II. SOUTH AFRICAN LAND POLICY AND THE
RESTITUTION OF LAND RIGHTS ACT
In 1991, following the exertion of considerable political pressure, limited land reform was introduced by the De Klerk Government.4 The central policy of land reform was the abolition of racially based legislation relating to land. The Abolition of Racially Based Land Measures Act 1991 was passed, which repealed many of the statutes which underpinned territorial segregation in South Africa. Although it was initially against the return of land to those who had been dispossessed,5 in 1991 the government also introduced a limited procedure for land restitution. Chapter VI of the above Act provided for the establishment of an Advisory Commission on Land Allocation with powers to recommend the return of undeveloped, state-owned land. This process was clearly too narrow, and despite the amending of the Act in 1993 to widen its ambit, these parts of the Act were repealed by s 4(1) of the Restitution of Land Rights Act 1994.6
The Interim Constitution of South Africa mandated the establishment of a process for the restitution of land.? Sections 121-3 provided for the enactment of legislation for the restitution of land rights, for the establishment of a Commission on Restitution of Land Rights and for a court of law to hear such claims. These sections were outside of the Bill of Rights, and separated from the property clause (s 28). In the final version of the Constitution,8 the sections relating to land restitution fall within the Bill of Rights and the property clause. Section 25(7) provides that:
A person or community dispossessed of property after 19 June 1913 as the result of past racially discriminatory laws or practices is entitled, to the extent provided by an Act of Parliament, either to restitution of that property or to equitable redress.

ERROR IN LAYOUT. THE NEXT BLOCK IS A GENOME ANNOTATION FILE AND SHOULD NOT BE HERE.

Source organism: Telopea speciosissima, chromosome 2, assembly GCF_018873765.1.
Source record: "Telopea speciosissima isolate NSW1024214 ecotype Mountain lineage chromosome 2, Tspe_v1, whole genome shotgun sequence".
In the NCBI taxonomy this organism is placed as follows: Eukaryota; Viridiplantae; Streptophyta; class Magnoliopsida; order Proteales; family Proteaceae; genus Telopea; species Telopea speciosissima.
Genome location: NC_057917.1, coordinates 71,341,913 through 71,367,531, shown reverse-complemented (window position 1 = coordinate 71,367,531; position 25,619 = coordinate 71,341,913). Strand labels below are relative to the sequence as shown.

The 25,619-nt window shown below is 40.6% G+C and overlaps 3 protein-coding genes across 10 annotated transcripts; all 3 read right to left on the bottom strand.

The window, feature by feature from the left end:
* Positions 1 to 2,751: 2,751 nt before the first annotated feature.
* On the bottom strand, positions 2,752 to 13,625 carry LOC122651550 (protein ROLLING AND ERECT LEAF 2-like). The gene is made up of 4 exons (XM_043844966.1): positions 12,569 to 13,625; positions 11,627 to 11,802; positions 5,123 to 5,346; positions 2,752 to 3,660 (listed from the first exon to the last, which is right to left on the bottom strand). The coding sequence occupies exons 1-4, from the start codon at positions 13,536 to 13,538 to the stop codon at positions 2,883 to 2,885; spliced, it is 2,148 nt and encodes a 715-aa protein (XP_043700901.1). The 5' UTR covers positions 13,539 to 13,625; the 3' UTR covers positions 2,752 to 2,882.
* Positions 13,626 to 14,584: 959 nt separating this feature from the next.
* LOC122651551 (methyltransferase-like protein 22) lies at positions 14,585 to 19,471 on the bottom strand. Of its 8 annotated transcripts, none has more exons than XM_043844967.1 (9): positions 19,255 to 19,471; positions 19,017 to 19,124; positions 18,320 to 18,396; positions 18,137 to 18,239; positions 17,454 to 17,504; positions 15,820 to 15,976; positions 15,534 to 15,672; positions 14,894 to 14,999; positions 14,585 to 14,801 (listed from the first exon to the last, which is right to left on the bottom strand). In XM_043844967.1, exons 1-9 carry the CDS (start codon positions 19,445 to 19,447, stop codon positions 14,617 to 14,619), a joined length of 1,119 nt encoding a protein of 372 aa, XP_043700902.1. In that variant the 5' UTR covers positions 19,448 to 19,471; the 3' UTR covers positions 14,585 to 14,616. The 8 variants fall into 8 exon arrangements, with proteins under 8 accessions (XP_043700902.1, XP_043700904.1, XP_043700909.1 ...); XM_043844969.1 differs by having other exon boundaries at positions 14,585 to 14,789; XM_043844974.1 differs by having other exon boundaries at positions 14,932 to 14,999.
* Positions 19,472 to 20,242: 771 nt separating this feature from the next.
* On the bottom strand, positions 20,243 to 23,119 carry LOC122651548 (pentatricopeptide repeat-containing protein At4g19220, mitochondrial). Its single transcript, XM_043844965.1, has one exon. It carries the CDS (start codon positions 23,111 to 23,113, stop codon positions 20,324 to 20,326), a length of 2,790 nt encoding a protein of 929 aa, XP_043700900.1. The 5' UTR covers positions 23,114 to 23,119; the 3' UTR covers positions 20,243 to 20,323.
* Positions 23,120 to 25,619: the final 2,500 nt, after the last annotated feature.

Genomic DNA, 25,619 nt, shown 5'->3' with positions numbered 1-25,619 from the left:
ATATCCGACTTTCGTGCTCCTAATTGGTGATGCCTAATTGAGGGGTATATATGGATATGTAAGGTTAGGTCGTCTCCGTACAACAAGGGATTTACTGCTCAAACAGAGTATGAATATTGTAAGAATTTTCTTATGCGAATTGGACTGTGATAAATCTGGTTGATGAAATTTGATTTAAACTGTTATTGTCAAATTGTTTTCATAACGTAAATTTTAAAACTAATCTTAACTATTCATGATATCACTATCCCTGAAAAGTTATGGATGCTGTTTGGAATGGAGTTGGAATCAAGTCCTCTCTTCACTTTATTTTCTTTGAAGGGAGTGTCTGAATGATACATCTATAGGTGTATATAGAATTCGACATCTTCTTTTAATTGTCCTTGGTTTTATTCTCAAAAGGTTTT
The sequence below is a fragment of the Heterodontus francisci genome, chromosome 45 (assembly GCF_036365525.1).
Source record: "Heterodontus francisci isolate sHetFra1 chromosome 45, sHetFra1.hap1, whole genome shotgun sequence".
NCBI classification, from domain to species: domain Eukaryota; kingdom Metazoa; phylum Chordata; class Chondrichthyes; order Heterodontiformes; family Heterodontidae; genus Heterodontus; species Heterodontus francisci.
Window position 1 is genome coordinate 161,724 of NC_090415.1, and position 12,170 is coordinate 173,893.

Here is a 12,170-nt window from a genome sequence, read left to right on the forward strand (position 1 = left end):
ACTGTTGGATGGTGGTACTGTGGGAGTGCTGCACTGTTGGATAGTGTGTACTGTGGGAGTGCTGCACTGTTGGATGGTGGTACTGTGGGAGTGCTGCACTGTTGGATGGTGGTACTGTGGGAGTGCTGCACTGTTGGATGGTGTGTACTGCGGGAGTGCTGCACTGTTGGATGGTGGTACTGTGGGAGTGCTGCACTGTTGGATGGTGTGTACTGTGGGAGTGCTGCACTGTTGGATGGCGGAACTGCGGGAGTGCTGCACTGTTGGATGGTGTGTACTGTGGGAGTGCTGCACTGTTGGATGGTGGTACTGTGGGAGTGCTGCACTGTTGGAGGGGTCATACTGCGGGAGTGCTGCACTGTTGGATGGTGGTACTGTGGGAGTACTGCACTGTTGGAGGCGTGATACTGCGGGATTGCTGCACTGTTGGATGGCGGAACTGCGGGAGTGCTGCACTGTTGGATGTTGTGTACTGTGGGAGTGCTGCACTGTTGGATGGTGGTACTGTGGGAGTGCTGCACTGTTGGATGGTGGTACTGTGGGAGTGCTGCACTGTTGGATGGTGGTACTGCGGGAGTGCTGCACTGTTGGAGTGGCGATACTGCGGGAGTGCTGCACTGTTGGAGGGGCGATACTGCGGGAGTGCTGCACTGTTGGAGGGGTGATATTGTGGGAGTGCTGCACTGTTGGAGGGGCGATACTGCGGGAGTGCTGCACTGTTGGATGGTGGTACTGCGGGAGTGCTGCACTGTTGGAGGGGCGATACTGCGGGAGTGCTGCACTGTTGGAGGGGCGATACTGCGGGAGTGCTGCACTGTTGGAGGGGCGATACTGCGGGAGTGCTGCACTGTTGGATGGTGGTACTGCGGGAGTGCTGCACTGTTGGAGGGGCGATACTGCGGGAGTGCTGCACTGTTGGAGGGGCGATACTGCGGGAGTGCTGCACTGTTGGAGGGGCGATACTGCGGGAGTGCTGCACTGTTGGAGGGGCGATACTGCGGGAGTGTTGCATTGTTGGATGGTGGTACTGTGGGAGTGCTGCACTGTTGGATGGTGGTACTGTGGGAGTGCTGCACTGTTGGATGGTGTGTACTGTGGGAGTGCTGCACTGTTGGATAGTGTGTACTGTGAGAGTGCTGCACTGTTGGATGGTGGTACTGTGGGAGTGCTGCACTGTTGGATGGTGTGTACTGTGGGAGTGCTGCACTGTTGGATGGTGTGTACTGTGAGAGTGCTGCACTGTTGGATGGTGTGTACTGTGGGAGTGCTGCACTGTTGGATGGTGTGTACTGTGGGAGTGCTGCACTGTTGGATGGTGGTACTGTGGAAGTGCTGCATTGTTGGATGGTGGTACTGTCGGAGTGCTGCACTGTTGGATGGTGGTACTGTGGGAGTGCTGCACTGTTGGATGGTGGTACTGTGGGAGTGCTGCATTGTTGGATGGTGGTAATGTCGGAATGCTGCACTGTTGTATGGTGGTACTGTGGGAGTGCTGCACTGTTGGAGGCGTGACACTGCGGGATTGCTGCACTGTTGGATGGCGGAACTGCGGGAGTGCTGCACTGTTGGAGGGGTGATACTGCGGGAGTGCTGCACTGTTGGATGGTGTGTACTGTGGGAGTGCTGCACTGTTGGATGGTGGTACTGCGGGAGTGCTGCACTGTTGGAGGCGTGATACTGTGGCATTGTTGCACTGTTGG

By the time the final form of the Constitution had been determined, the Restitution of Land Rights Act had already been passed, and the bodies envisaged under the Interim Constitution had been established. Subsequent amendments to the Act have brought it into line with the final wording of s 25.
In April 1997, the South African Department of Land Affairs published the White Paper on South African Land Policy.9The White Paper is the culmination of a two and a half year process of policy development, which included two draft policies and a Green Paper. The restitution of land process is one part of the overall South African land reform programme. This programme has three major elements:10
Redistribution of land, which is designed to provide the disadvantaged and poor with access to land for residential and productive purposes. According to the White Paper, its scope includes the urban and rural very poor, labour tenants, farm workers and new entrants to agriculture;
Land Restitution, which provides for a process of restitution with respect to cases of forced removals which took place after 1913 under racially discriminatory land laws and practices; and
Land Tenure Reform, which is designed to improve the tenure security of all South Africans, and to provide for diverse forms of land tenure, including types of communal tenure."
The goal of the land restitution policy is to restore land and provide other restitutionary remedies to people dispossessed by racially discriminatory laws or practices. This must be done in "such a way as to provide support to the process of reconciliation, reconstruction and development".12 The policy explicitly acknowledges the injustices of previous land policies and acknowledges the need to make restitution for forced dispossessions.13 This linkage between reconciliation and land, and the notion of restitution for dispossession, can be sharply contrasted with the Australian situation. The Howard government has expressly refused to acknowledge that land rights and reconciliation go hand in hand, while the native title process remains one whereby the claimants must show that, against all odds, they managed to remain on their land, rather than one whereby the injustices of dispossession are acknowledged and an attempt is made to reconnect claimants with their country.
According to the White Paper, the government has set itself the following three targets with respect to restitution:
a three year period for the lodgment of all claims, from 1 May 1995;